When an ant bites you on the lip, it really hurts. How do I know? I have a throbbing welt on my lip. That's how I know. Let me give you the whole story.
I have a vegetable garden, and in that garden I grow lettuce. This year I am growing Buttercrunch and Red Sails. Two tasty heirloom varieties that blow away the chemically treated store-bought crap I buy the rest of the year. This morning I harvested some of the crop. Just enough for supper or perhaps to bring in my lunch tonight. I brought it in and left it in a bowl. Before I left for work I took the roots off and washed and spun the lettuce. I knew it wasn't perfect but it is said that you eat a peck of dirt before you die. No big deal. So I'm munching away on my salad like a good little bunny (which have yet to invade my veggies. Knock on wood.) when I feel an intense stabbing pain on my upper lip. My first thought was "Why is there something sharp in my salad?" But when I put my fingers to my lip they came away holding a squirming ant! I flung the little bastard to the ground. I have no idea whether it survived or not. (It didn't, I went back and checked.) And I'm assuming it was a bastard because I believe most ants are male, ants don't get married, and I highly doubt the queen could tell me who that ant's father was. And it bit me. I can hardly blame the ant though. Can you imagine what the experiences he endured over the day would have been like? The majority was probably alright. Just hanging out in an environment very similar to his previous locale with a few buddies. (There were other ants) But then his whole world was turned upside down.
Violent motions as I lift the lettuce from the bowl and cut the bottoms of the leaves. Clinging for dear life as I repeatedly rinse and shake the excess water from the produce. Whirling and whirling as the vitamin rich roughage is spun like a centrifuge only to be stuffed inside a virtually air-tight box to suffocate. When at last a rush of cool fresh air washes over the bastard's thorax, he again can feel hope. That hope is quickly dashed as the ant's unfathomably huge torturer douses ant and fibrous greens alike in zesty Italian dressing. Next, the worst of the ordeal thus far. The lid is once again snapped shut and the whole prison is thrown back and forth with whiplash inducing fervor. The bastard now realizes his captor is a relentless sadist and his only chance for survival is escape. In a doubtless disoriented state the bastard desperately tries to find a way out. But now it appears his demented nemesis is done toying with his quarry. Panic begins to set in as the demon thrusts his pitchfork of death right through the very leaves the bastard sought to hide under and stuffs them into his maw, masticating them into oblivion. Against all odds, the bastard steels his resolve and decides not to go down without a fight. The queen would expect better than for one of her soldiers to die a coward. The bastard anticipates his adversary's next move. Narrowly avoiding his end by the prong of the weapon, the warrior manoeuvres himself into attack position as he is lifted towards the demon's gaping mouth. At the last possible moment, he springs from hiding and lands on the precipice. His presence does not appear to be detected by the unholy beast. Salvation is at hand. Escape is within his grasp. As retribution for the horrors the demon has subjected the poor, innocent ant to, the warrior gives the beast a parting shot before fleeing to freedom. With a battlecry of "For the Queen!!" the bastard warrior sinks his venomous mandibles into the vulnerable flesh with every microscopic ounce of his exoskeleton encrusted being. Too quickly the monster reacts to the searing pain radiating across his grizzled face and plucks our would-be hero from his anchor in a vice-like grip and with a look of disgust, flings the brave soldier to his doom.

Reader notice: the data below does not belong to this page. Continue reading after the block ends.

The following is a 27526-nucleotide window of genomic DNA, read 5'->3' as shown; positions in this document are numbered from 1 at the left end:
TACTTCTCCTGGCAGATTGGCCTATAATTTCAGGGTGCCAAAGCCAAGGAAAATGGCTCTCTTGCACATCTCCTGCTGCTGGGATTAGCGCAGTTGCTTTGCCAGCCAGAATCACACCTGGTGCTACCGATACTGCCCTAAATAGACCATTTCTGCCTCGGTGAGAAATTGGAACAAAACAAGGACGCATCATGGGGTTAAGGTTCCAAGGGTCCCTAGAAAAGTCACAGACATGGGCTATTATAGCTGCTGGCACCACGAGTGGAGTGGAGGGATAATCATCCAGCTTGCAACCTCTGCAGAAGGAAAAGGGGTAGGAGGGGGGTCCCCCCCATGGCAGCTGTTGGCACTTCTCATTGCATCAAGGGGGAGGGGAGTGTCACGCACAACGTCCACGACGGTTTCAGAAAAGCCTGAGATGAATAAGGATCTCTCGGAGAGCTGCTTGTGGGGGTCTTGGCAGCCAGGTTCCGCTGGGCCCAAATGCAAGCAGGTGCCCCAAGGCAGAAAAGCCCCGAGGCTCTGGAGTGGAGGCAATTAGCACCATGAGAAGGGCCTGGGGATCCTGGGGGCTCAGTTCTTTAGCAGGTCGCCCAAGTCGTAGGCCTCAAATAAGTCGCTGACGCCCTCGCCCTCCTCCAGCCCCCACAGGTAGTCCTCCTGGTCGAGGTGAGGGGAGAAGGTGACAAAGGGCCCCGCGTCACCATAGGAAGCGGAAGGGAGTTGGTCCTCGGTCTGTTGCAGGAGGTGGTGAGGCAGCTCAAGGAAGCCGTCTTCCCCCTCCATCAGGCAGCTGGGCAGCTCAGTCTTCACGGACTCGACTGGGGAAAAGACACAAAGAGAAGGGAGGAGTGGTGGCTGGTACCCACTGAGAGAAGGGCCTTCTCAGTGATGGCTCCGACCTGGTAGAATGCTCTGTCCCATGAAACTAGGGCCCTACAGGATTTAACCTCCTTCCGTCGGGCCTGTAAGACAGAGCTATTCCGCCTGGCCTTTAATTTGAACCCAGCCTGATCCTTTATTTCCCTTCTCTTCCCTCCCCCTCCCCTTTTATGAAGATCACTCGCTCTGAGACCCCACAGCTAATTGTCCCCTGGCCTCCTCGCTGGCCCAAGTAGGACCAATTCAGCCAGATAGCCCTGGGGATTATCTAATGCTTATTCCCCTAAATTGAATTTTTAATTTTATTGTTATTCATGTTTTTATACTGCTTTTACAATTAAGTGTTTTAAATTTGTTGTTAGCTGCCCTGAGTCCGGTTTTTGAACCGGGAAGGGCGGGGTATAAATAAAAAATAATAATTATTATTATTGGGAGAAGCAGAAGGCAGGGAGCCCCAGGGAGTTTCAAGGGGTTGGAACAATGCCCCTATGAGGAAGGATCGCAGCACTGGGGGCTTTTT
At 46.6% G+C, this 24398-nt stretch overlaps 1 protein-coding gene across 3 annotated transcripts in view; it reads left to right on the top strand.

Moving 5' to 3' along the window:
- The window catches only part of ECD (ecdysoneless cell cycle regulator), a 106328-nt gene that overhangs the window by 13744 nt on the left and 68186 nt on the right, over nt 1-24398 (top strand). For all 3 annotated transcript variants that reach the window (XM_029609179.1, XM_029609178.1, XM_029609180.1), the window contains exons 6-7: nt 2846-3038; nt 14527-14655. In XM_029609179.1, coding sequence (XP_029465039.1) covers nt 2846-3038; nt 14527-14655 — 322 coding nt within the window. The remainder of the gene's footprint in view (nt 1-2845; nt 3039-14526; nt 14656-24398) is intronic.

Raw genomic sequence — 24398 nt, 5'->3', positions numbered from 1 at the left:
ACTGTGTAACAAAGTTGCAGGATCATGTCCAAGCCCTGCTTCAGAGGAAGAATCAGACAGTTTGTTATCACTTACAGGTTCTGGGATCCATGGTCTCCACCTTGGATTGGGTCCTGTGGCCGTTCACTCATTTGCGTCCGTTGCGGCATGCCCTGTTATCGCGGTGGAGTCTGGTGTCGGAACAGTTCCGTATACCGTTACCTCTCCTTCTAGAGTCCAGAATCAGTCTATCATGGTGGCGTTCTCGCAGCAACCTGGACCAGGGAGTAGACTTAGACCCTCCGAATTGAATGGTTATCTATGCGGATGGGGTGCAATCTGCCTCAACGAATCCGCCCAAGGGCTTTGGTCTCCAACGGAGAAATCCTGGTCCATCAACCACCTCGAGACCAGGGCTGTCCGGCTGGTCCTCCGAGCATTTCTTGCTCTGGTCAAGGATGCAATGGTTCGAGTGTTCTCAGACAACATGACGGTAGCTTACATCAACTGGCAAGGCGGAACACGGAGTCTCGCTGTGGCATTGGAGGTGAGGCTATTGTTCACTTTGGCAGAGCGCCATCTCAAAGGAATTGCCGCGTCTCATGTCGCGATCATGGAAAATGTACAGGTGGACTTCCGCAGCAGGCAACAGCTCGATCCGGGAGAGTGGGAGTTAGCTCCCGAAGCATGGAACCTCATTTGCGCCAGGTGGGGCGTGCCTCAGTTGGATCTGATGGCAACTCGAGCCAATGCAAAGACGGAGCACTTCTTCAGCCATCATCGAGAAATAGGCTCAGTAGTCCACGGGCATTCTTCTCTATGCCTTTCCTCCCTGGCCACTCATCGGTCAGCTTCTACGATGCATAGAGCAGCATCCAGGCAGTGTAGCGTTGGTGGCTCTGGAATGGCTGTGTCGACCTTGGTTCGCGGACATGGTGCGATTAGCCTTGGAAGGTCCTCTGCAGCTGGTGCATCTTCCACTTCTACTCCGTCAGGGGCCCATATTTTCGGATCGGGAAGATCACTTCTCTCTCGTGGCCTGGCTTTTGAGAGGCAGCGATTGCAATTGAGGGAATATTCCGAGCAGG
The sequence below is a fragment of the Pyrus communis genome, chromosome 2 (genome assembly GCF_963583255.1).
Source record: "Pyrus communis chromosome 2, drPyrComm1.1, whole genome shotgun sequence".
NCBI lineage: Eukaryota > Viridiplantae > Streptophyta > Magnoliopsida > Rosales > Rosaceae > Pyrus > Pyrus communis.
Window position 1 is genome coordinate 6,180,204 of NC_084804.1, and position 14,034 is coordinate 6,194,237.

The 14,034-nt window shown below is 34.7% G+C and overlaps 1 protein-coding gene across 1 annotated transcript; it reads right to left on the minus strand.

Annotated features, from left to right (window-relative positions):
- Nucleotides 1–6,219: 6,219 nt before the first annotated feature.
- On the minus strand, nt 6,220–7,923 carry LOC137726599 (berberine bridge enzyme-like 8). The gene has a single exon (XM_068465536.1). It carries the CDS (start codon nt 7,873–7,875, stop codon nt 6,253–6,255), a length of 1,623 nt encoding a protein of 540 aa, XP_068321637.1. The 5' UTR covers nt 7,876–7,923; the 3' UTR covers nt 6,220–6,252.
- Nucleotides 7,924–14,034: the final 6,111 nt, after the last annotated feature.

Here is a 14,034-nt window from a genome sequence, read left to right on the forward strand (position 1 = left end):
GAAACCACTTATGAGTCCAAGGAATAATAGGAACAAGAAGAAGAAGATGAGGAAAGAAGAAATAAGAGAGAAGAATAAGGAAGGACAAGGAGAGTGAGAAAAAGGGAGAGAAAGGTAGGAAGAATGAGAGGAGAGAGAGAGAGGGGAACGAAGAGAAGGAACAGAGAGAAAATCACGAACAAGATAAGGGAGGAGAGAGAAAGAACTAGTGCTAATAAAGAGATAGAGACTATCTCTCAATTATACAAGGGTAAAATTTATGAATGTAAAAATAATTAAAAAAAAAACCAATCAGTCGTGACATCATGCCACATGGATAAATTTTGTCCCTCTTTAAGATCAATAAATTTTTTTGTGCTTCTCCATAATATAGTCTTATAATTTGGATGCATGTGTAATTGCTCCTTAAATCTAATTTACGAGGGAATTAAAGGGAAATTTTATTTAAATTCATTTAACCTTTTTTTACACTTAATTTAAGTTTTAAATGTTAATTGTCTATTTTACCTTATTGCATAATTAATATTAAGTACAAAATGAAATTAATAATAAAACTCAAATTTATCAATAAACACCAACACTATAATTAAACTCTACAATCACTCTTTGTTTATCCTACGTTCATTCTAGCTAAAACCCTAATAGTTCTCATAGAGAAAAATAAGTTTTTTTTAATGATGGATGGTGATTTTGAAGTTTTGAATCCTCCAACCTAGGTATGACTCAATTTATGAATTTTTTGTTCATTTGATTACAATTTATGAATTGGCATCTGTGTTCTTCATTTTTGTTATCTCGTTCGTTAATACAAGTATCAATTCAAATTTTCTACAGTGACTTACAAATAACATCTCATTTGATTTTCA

This is where the ant's story ends. Whether the bastard succumbed to his injuries or was crushed under the gargantuan weight of some other equally foul beast is not known. His flattened body still lies discarded and forgotten on a cafeteria floor. His noble brothers and regal queen will never know of his bravery in the face of certain death. The ant bards will sing no tales of The Bastard. Only you dear reader, will know the truth of what happened that fateful evening.

Thursday, July 5, 2012

Out of the Silent Planet

I recently finished reading Out of the Silent Planet by C.S. Lewis. It was published in 1938 as the first part of Lewis' Space Trilogy. (We're talking pre-Narnia here people.) It is presented as a fictionalized account of real events. The whole "names have been changed to protect the innocent (and guilty)" line. I am sure at the time, the more open-minded of readers may have found this to be an entirely plausible, if somewhat fantastic, story. Given the technological advances in the last 75 years and mankind's more "hands-on" exploration of the celestial bodies within our solar system, the believability of the events in the book are greatly diminished. However, when it comes to space, I don't rule anything out. And I strongly believe that our knowledge of "outer space" and our relationship with it is exponentially larger than what we are "allowed" to know. Chew on that.